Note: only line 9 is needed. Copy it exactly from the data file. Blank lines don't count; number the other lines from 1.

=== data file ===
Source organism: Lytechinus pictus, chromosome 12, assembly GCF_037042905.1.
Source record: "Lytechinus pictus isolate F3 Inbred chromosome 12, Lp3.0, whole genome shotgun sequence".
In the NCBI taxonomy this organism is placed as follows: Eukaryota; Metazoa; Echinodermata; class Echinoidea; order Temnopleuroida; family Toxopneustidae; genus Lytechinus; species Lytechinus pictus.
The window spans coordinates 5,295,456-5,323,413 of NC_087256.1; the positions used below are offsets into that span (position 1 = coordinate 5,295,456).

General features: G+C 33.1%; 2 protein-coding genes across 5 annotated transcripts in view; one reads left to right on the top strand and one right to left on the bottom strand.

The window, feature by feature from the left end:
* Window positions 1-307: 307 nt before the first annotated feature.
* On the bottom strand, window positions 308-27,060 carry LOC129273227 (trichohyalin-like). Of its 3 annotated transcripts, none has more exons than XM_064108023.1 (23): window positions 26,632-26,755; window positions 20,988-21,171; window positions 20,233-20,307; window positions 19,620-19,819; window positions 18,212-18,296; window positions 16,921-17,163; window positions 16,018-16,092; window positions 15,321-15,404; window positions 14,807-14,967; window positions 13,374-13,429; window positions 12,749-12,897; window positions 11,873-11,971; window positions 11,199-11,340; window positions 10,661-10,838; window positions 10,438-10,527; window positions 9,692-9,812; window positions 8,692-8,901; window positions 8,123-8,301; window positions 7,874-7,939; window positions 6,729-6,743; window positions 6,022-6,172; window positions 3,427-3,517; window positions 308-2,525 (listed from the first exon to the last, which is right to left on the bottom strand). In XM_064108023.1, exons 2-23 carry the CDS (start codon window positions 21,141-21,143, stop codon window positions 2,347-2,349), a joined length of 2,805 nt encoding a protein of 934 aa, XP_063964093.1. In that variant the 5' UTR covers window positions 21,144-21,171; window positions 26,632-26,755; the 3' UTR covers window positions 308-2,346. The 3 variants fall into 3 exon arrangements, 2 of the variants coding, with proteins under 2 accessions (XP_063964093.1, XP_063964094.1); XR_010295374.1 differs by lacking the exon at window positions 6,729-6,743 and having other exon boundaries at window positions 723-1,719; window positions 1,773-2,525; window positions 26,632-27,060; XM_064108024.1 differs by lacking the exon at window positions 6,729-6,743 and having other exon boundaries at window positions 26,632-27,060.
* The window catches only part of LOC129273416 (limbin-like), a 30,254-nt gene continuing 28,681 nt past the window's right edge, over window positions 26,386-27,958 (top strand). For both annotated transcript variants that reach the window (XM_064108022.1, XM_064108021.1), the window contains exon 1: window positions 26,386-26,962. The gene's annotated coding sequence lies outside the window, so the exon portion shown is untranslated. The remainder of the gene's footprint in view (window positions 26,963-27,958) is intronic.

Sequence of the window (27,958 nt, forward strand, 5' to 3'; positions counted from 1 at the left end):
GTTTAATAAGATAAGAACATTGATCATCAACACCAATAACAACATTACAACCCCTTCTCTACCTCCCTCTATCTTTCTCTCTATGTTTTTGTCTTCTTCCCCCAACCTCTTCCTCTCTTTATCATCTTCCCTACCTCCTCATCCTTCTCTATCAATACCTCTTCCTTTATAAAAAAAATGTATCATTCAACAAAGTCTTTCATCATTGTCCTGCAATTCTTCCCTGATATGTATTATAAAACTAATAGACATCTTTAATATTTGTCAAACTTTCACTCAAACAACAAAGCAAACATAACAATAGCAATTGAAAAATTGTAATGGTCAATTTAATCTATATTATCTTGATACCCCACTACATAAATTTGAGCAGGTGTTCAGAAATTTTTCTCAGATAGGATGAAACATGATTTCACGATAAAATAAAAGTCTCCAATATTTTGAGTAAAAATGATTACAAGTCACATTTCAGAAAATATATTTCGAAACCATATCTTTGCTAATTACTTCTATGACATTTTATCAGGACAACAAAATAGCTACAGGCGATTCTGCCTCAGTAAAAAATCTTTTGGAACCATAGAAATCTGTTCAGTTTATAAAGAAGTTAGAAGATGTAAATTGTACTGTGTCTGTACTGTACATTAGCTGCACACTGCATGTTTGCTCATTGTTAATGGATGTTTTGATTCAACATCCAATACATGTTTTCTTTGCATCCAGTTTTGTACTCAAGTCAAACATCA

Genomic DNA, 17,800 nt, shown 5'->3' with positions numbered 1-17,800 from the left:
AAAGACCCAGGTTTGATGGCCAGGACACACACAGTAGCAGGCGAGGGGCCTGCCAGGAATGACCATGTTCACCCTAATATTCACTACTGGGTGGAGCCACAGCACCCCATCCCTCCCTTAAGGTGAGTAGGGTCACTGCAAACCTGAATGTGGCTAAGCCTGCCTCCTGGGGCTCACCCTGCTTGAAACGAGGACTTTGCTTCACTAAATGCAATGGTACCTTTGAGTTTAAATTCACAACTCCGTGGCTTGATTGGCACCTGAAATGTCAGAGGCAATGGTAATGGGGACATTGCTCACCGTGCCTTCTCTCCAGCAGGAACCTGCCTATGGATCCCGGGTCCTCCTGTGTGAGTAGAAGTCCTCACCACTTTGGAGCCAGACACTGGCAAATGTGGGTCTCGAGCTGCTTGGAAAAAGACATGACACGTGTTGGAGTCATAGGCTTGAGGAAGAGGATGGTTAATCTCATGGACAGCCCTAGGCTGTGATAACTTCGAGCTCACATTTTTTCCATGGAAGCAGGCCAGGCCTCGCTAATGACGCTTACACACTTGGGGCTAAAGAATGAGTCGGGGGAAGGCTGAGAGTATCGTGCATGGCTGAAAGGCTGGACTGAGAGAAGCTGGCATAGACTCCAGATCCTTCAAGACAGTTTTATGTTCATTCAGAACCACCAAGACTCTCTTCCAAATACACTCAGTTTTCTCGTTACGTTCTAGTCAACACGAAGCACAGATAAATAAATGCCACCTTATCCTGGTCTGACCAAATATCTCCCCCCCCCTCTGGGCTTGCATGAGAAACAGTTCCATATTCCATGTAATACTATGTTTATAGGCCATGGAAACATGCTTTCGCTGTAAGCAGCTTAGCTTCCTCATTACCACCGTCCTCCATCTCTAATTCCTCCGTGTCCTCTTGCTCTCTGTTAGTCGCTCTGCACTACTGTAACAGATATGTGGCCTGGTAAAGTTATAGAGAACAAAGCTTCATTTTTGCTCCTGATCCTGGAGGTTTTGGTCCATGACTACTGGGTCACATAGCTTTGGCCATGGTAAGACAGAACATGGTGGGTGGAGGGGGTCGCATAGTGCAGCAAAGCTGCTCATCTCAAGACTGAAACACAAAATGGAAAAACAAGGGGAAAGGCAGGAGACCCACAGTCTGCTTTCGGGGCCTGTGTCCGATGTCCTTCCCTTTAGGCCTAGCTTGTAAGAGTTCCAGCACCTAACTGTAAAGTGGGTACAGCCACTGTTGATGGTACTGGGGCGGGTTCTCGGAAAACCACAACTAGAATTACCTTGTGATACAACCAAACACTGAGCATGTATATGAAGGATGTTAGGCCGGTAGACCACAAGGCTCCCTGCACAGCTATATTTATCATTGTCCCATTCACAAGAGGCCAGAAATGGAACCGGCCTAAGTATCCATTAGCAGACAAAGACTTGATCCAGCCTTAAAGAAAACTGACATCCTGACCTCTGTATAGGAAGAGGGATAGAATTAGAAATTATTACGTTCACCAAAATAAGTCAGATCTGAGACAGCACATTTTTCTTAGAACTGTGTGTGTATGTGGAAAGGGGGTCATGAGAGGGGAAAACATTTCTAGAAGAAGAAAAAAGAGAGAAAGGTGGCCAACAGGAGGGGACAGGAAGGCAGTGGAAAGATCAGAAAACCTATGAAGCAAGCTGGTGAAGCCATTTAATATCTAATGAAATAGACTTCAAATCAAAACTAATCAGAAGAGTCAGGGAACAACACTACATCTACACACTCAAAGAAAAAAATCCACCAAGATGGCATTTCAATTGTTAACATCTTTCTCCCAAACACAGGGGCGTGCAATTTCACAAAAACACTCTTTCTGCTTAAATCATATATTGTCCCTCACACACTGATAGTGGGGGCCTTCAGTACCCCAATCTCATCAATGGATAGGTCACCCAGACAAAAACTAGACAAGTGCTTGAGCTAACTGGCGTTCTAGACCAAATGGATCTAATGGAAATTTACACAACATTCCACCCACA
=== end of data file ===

* The window catches only part of LOC129273416 (limbin-like), a 30,254-nt gene continuing 28,681 nt past the window's right edge, over window positions 26,386-27,958 (top strand). For both annotated transcript variants that reach the window (XM_064108022.1, XM_064108021.1), the window contains exon 1: window positions 26,386-26,962. The gene's annotated coding sequence lies outside the window, so the exon portion shown is untranslated. The remainder of the gene's footprint in view (window positions 26,963-27,958) is intronic.